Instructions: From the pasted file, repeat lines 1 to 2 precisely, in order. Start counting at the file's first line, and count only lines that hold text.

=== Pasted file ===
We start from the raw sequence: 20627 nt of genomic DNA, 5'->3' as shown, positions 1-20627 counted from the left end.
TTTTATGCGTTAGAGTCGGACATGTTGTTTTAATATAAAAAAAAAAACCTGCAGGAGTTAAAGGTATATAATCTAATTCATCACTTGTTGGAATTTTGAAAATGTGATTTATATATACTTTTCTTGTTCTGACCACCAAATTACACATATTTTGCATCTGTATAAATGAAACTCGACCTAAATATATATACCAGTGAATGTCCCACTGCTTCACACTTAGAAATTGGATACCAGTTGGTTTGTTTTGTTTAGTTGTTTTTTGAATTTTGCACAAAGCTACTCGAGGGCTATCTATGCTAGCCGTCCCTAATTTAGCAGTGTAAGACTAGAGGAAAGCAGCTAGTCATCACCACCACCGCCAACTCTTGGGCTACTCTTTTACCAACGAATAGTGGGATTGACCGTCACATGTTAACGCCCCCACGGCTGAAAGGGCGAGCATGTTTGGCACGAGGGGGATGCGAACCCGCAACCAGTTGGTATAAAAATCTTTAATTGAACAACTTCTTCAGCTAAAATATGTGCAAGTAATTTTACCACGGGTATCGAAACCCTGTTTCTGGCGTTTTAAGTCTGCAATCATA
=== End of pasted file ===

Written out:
We start from the raw sequence: 20627 nt of genomic DNA, 5'->3' as shown, positions 1-20627 counted from the left end.
TTTTATGCGTTAGAGTCGGACATGTTGTTTTAATATAAAAAAAAAAACCTGCAGGAGTTAAAGGTATATAATCTAATTCATCACTTGTTGGAATTTTGAAAATGTGATTTATATATACTTTTCTTGTTCTGACCACCAAATTACACATATTTTGCATCTGTATAAATGAAACTCGACCTAAATATATATACCAGTGAATGTCCCACTGCTTCACACTTAGAAATTGGATACCAGTTGGTTTGTTTTGTTTAGTTGTTTTTTGAATTTTGCACAAAGCTACTCGAGGGCTATCTATGCTAGCCGTCCCTAATTTAGCAGTGTAAGACTAGAGGAAAGCAGCTAGTCATCACCACCACCGCCAACTCTTGGGCTACTCTTTTACCAACGAATAGTGGGATTGACCGTCACATGTTAACGCCCCCACGGCTGAAAGGGCGAGCATGTTTGGCACGAGGGGGATGCGAACCCGCAACCAGTTGGTATAAAAATCTTTAATTGAACAACTTCTTCAGCTAAAATATGTGCAAGTAATTTTACCACGGGTATCGAAACCCTGTTTCTGGCGTTTTAAGTCTGCAATCATA